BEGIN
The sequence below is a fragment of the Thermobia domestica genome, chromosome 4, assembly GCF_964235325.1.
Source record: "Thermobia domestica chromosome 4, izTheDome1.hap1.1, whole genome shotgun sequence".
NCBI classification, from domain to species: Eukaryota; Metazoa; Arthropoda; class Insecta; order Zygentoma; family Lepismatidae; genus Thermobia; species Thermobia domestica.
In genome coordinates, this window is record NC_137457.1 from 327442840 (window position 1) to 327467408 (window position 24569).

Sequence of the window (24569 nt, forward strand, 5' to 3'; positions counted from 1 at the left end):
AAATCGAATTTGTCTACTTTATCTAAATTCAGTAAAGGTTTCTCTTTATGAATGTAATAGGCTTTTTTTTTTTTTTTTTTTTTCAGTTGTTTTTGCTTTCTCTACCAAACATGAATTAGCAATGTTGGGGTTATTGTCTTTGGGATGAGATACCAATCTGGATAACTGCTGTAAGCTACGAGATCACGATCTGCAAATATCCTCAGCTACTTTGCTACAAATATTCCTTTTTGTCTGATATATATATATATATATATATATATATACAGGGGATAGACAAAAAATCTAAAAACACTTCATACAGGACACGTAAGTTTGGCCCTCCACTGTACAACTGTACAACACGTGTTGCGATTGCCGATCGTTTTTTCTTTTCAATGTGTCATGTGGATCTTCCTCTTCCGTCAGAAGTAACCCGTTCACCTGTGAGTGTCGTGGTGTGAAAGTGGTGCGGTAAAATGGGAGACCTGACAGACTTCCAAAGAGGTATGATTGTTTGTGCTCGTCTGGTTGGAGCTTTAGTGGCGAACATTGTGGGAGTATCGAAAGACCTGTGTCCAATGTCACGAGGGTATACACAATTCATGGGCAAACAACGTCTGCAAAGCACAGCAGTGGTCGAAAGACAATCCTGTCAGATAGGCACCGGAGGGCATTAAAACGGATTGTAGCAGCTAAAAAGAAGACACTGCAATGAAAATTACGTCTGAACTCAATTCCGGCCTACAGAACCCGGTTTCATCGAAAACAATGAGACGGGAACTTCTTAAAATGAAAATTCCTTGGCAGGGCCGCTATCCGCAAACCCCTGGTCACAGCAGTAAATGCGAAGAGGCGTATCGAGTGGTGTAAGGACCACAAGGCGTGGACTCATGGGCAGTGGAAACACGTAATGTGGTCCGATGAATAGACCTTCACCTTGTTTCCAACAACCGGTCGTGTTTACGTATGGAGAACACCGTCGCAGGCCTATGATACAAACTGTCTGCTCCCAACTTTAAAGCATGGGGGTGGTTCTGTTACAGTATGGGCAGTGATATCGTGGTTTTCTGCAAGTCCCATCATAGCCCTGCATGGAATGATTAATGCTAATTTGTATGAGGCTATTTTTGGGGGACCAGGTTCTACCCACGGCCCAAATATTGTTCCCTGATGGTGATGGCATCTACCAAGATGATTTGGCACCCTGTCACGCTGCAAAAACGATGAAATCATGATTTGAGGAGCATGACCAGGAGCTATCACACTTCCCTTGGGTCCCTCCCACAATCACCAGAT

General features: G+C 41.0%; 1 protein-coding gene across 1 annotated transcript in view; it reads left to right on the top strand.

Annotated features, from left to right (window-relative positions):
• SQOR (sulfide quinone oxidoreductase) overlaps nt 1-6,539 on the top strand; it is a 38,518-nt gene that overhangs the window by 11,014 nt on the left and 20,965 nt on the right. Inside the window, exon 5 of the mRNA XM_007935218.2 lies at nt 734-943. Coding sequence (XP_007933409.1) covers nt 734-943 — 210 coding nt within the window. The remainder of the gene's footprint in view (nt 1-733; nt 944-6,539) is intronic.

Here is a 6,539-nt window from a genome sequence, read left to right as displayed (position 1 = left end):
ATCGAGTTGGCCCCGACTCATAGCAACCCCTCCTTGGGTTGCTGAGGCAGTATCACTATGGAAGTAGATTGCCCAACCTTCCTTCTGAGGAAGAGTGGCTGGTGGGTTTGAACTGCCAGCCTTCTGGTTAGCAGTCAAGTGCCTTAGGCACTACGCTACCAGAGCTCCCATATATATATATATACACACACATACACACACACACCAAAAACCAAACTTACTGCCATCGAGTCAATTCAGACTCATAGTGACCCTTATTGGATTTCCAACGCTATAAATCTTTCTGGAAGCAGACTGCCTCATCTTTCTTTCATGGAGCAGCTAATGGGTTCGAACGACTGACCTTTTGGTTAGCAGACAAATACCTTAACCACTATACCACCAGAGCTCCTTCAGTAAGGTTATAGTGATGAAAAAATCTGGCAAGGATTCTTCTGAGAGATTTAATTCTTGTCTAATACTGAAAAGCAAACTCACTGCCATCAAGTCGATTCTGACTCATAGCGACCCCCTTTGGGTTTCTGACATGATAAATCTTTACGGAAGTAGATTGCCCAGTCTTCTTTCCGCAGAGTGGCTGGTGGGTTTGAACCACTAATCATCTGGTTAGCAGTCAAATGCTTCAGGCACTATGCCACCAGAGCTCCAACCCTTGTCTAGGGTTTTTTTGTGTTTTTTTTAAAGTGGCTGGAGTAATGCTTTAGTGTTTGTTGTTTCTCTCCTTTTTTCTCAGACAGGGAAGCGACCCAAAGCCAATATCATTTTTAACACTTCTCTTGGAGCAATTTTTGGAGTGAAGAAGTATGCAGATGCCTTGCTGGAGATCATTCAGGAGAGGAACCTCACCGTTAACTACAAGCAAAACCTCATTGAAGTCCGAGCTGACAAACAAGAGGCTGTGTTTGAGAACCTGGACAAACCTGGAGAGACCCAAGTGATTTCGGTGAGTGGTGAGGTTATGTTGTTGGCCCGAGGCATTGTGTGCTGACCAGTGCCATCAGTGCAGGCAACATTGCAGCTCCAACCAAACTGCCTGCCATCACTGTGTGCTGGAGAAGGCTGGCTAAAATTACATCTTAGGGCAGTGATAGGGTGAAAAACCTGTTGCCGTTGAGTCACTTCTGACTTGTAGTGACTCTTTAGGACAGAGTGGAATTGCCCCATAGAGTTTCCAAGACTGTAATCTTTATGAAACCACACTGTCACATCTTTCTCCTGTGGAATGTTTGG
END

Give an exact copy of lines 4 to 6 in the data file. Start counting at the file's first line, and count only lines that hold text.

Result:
In genome coordinates, this window is record NC_137457.1 from 327442840 (window position 1) to 327467408 (window position 24569).

Sequence of the window (24569 nt, forward strand, 5' to 3'; positions counted from 1 at the left end):
AAATCGAATTTGTCTACTTTATCTAAATTCAGTAAAGGTTTCTCTTTATGAATGTAATAGGCTTTTTTTTTTTTTTTTTTTTTCAGTTGTTTTTGCTTTCTCTACCAAACATGAATTAGCAATGTTGGGGTTATTGTCTTTGGGATGAGATACCAATCTGGATAACTGCTGTAAGCTACGAGATCACGATCTGCAAATATCCTCAGCTACTTTGCTACAAATATTCCTTTTTGTCTGATATATATATATATATATATATATATATACAGGGGATAGACAAAAAATCTAAAAACACTTCATACAGGACACGTAAGTTTGGCCCTCCACTGTACAACTGTACAACACGTGTTGCGATTGCCGATCGTTTTTTCTTTTCAATGTGTCATGTGGATCTTCCTCTTCCGTCAGAAGTAACCCGTTCACCTGTGAGTGTCGTGGTGTGAAAGTGGTGCGGTAAAATGGGAGACCTGACAGACTTCCAAAGAGGTATGATTGTTTGTGCTCGTCTGGTTGGAGCTTTAGTGGCGAACATTGTGGGAGTATCGAAAGACCTGTGTCCAATGTCACGAGGGTATACACAATTCATGGGCAAACAACGTCTGCAAAGCACAGCAGTGGTCGAAAGACAATCCTGTCAGATAGGCACCGGAGGGCATTAAAACGGATTGTAGCAGCTAAAAAGAAGACACTGCAATGAAAATTACGTCTGAACTCAATTCCGGCCTACAGAACCCGGTTTCATCGAAAACAATGAGACGGGAACTTCTTAAAATGAAAATTCCTTGGCAGGGCCGCTATCCGCAAACCCCTGGTCACAGCAGTAAATGCGAAGAGGCGTATCGAGTGGTGTAAGGACCACAAGGCGTGGACTCATGGGCAGTGGAAACACGTAATGTGGTCCGATGAATAGACCTTCACCTTGTTTCCAACAACCGGTCGTGTTTACGTATGGAGAACACCGTCGCAGGCCTATGATACAAACTGTCTGCTCCCAACTTTAAAGCATGGGGGTGGTTCTGTTACAGTATGGGCAGTGATATCGTGGTTTTCTGCAAGTCCCATCATAGCCCTGCATGGAATGATTAATGCTAATTTGTATGAGGCTATTTTTGGGGGACCAGGTTCTACCCACGGCCCAAATATTGTTCCCTGATGGTGATGGCATCTACCAAGATGATTTGGCACCCTGTCACGCTGCAAAAACGATGAAATCATGATTTGAGGAGCATGACCAGGAGCTATCACACTTCCCTTGGGTCCCTCCCACAATCACCAGAT